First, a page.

“Stripped back” is the most appropriate term to describe III, the latest album of Asteroid, a psych-fuzz, stoner rock, riff-welding trio from Sweden. Taking influence from all of the groovy goodness of psych and stoner rock – including the intrinsic influence of Black Sabbath and stoner influence of Kyuss and Soundgarden – Asteroid serve a meal of audial pleasure that’s as familiar as it is exciting.
It’s clear from the six-minute opener of ‘Pale Moon’ that things are going to be different. Whereas previous release II began with an instantly identifiable riff, before moving shortly-after into a bigger riff-y verse, Asteroid begin their latest release with a slow-burning, psychedelic crescendo, featuring plenty of slide guitars and rolling rhythm sections. At a first listen, it sounds tame in comparison; the band eschew mounting textures, noise, and general oomph. But, that’s not the intention of III. It’s not trying to deliver explosions and anthemic stoner rock. Instead, it’s the trio pursuing psychedelic charm.
Conversely, tracks like ‘Wolf & Snake’ bring the old-school, fuzz-filled fury of swung drums and tightly-fixated rhythm sections that would sit straight into their previous discography, but even in these moments, everything about the album feel undeniably laid-back. And when album closer ‘Mr. Strange’ closes with rapid solos and forceful dynamism, it still feels effortless, calm and relaxed.
The production also feels considerably more open in comparison to their older material. Less condensed and with a wider scope, the album sounds as though the band members arrived at the studio, plugged in their instruments, and recorded for thirty-five minutes straight. It’s easy-listening without sounding disengaging, with a feel that emulates the rush of Led Zeppelin and the ease of Pink Floyd.
Elsewhere, tracks such as ‘Til’ Dawn’ bear the markings of Black Sabbath Sabbath’s ‘War Pigs’, including that familiar loud-quiet dynamic, and a psychedelic outro of soaring vocal melodies and gear changes. Special mention must be made to drummer Jimmi Kohlscheen, whose musicianship drives and pushes the closing moments with its jazz-inspired momentum. Meanwhile, the tactfully placed folk-inspired ditty ‘Silver & Gold’ helps divides the album, with its metaphoric imagery of riches and Satanic references. Then there is ‘Them Calling’, the heaviest track on the album, borrowing influence more akin to recent fuzz-contemporaries such as Truckfighters and Uncle Acid and The Deadbeats.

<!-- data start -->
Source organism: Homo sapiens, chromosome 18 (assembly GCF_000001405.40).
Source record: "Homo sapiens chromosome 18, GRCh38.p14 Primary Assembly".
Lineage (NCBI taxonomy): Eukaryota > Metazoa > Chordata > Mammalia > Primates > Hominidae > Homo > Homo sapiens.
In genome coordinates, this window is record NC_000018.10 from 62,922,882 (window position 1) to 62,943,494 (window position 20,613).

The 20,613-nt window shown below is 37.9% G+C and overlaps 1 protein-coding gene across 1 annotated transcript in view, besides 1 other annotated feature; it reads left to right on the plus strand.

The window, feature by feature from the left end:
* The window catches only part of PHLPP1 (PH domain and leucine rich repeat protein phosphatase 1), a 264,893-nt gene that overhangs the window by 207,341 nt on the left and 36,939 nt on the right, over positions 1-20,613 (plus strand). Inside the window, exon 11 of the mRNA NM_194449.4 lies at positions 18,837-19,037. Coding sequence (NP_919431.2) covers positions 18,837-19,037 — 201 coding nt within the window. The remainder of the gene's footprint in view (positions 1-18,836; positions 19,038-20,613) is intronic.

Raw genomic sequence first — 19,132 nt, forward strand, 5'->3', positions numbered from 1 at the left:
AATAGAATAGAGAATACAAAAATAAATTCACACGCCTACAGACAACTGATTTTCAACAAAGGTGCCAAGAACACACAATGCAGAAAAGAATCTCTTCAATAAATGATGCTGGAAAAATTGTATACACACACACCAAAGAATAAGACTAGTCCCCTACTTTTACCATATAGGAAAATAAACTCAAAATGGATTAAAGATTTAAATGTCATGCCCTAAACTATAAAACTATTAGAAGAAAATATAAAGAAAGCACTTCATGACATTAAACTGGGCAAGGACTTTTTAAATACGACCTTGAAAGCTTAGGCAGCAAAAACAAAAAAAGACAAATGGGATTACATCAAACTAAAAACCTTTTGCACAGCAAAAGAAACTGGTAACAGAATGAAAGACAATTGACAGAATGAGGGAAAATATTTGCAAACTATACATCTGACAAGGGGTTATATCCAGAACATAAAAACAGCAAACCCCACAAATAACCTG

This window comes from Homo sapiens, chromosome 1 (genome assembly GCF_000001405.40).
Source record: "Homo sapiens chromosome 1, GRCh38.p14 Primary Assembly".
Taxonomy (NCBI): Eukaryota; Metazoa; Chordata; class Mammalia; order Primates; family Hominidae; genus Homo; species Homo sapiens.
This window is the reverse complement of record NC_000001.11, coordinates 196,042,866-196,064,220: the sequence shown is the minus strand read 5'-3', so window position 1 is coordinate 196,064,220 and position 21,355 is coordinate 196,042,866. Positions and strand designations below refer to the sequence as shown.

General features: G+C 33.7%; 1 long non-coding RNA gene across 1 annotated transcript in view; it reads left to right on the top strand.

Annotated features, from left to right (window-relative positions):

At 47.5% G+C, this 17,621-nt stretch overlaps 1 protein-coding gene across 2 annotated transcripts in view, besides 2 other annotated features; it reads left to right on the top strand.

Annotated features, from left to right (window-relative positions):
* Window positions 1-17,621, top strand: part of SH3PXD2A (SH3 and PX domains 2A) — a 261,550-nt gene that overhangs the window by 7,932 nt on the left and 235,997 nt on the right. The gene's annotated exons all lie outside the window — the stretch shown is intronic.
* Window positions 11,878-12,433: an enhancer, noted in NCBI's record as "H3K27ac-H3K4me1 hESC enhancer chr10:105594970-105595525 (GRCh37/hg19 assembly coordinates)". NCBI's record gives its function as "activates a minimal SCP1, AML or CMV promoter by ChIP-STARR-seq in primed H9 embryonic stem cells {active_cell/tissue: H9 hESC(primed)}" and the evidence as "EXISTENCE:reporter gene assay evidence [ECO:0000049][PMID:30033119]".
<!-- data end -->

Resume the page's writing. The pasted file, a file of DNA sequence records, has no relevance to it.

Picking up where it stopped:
While the songwriting on III is stellar, the same cannot be said about the lyrics. It’s quintessentially psychedelic – with its folk-inspired imagery and heavy use of metaphors – but alike their previous release, it’s disappointing that the corniness infused in lines such as “Wolf and the Snake! / One and The Same!” makes an appearance once again, just like “I met a strange lady in the woods one night!” made an appearance on their previous album. Thankfully, the amount of instrumental groove completely overshadows this downfall, and furthermore, bassist/vocalist Johannes Nilsson isn’t trying to be some Orwellian poet. The lyrics do carry a charming and endearing psychedelic quality (such as “A grave with inscriptions / Words riddled and far” on ‘Silver and Gold’) that likens to those that Geezer Butler may have written. It’s in no way a cause for concern with the listening experience, but it’s definitely not the most ambitious of lyrical approaches.
All in all, Asteroid deliver a stellar third outing in III. The band proves themselves as a trio that can experiment without moving too far out of their comfort zones. They’re self-assured, whether that’s the tightness of the rhythm section, or the virtuoso poise that guitarist Robin Hirse adopts when comfortably soloing. It may take a few listens to really hook into, but III is easily one of the tightest voyages into stoner rock and psychedelia that you’ll hear this year.